Some unexpected things happened to me at the close of 2010. To begin with, I found myself on Christmas Day embattled with a rather aggressive stomach virus which for two days prevented me from keeping down foods or liquids of any kind. Soon after, I learned of the untimely death of friend. I then received the News that one of my high school teachers had finally lost his bout with cancer, leaving behind a wife and two daughters. While my stomach flu was nothing more than a mere inconvenience, the loss of those I knew affected me deeply.
Time, it seems, is that most priceless of commodities that costs nothing. Both the rich and poor, and the young and old, have it. But the book of Ecclesiastes reminds us that our time on Earth is limited and can vanish in the blink of an eye (see 12:13-14). Brought face-to-face with the fragile nature of time, many questions are still fresh in my mind. For example, how do I use my free time? Do I truly submit to God’s day-to-day leading or do I insist on having my own way? How much time do I spend in prayer? And, while I’m in prayer, do I focus more on getting my own desires granted or do I focus on getting God’s kingdom built? How is my personal Bible study time? Does it yield the fruit of a deeper understanding of God’s nature and character, or do I lightly pass over principles taught within the pages of Scripture? Do I treat my friends, family, and co-workers with love or with self-serving motives?
The Bible warns us to not boast about the time we have and to not assume that it is ours to do with as we please apart from God’s will. James 4:14 says that our life is like a “mist” or vapor that can be here one minute and gone the next. As a child, I used to think I had all the time in the world; I don’t think that way any more.
But while our time should be used wisely, we need not despair or grow morbid about how our lives may or may not turn out. On the contrary, the Bible encourages us to be thankful for the time and blessings we do have, and to use them for God’s glory. With this in mind, there are a number of areas in which we can take personal inventory so as to make the best use of our time according to God’s will.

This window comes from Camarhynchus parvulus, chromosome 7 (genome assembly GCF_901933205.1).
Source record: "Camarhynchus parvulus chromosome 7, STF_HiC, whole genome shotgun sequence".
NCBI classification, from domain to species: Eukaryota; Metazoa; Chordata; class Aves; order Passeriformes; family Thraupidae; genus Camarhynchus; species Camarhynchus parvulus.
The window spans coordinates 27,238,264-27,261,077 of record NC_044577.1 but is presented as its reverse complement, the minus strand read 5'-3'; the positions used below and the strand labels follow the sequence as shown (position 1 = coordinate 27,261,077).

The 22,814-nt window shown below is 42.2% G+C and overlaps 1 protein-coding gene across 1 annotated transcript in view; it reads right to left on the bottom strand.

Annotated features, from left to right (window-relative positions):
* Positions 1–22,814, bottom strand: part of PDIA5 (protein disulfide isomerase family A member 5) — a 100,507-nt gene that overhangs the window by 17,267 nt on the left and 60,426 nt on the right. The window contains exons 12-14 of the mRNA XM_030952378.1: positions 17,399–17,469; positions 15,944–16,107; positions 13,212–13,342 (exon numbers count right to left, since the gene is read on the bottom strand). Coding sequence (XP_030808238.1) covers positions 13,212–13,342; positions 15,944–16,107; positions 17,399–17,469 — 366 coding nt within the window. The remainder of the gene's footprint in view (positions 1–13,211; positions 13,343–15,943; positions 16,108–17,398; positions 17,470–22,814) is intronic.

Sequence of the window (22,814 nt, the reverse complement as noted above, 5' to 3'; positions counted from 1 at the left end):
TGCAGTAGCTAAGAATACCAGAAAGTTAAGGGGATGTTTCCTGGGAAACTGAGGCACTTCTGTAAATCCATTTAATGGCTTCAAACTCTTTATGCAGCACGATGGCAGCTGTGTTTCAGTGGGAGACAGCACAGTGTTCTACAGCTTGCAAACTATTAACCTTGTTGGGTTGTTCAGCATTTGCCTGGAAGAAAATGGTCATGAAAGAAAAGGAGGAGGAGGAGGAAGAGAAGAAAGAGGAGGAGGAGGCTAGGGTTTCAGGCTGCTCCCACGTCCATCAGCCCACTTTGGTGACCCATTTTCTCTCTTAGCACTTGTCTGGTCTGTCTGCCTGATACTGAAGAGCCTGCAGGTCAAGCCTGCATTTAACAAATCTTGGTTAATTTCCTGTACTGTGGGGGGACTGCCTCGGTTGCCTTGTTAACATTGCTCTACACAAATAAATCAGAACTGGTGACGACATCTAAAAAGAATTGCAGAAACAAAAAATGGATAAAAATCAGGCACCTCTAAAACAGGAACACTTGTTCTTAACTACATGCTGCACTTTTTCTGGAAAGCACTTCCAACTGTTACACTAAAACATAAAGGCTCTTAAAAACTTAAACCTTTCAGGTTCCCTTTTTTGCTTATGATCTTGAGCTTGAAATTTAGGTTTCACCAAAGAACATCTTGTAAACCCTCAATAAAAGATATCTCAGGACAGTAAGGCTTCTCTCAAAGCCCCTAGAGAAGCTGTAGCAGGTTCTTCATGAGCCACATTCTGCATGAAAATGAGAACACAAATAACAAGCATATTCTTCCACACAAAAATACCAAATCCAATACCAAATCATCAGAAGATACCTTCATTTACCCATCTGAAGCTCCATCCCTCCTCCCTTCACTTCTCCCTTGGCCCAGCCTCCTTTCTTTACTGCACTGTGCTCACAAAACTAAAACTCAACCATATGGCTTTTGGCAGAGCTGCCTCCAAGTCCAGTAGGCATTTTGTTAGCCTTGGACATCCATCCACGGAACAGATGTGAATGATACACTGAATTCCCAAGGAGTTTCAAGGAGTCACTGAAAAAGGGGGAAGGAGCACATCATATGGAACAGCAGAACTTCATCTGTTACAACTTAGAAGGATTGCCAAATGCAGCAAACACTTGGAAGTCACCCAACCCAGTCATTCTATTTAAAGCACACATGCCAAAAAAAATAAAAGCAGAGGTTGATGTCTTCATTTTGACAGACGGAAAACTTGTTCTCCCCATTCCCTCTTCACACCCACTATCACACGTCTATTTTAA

First, how do you regard your relationships? In the church at Philippi, the apostle Paul wrote of two ladies who had let a personal difference grow to the point of causing a break in fellowship. Paul urged them to be reconciled to each other rather than continue in a pointless emotional stalemate (see Phil. 4:2-3).
Our relationships are governed (and limited!) by the time we have. How do we invest in those relationships? Do we let petty differences become magnified to the point causing division? Or do we seek to be reconciled to others every chance we get?
Second, how important is prayer to you? Another aspect of our lives that is governed by time is our prayer life. Most of us, including me, work in secular fields which occupy many waking hours of our week. When we add in other daily necessities such as eating, sleeping, cleaning, and shopping, the time we have in which we can focus exclusively in prayer seems to diminish.
Third, how seriously do you take the Bible? I once heard someone point out that a tattered and worn out Bible is usually owned by a person who isn’t. My senior pastor echoed this thought recently when he asked what our lives would look like if we really took the Bible seriously. His question, I think, is pertinent. The amount of time we spend studying and applying God’s written word is, in my estimation, a benchmark of how we value our time.
The value of God’s word has been driven home to me in recent years more so than at any other time in my life. With all the activities I can find myself preoccupied with, reading my Bible seems to take first place more so than ever. Why? Because the Bible is God’s word to us. It is filled with principles which, if we would but follow them, would position us in such a place as to enjoy God’s peace and blessing.
Finally, are you completely submitted to God? On the eve of His last day on Earth, Jesus taught His disciples the importance of staying relationally and spiritually connected to Him. In John 15:5 Jesus said, “I am the vine; you are the branches. If a man remains in me and I in him, he will bear much fruit; apart from me you can do nothing,” (NIV). If we are to make an impact in this world for Christ, we must stay connected to Him.
In conclusion, our lives can be full of joy and things to be thankful for. However, it is good to be reminded that our time is limited. What we do with the time we have will pass into eternity. Take stock of how you use your time and seek to discover how you might better use your time for the Lord.
Allen can be reached at email@example.com.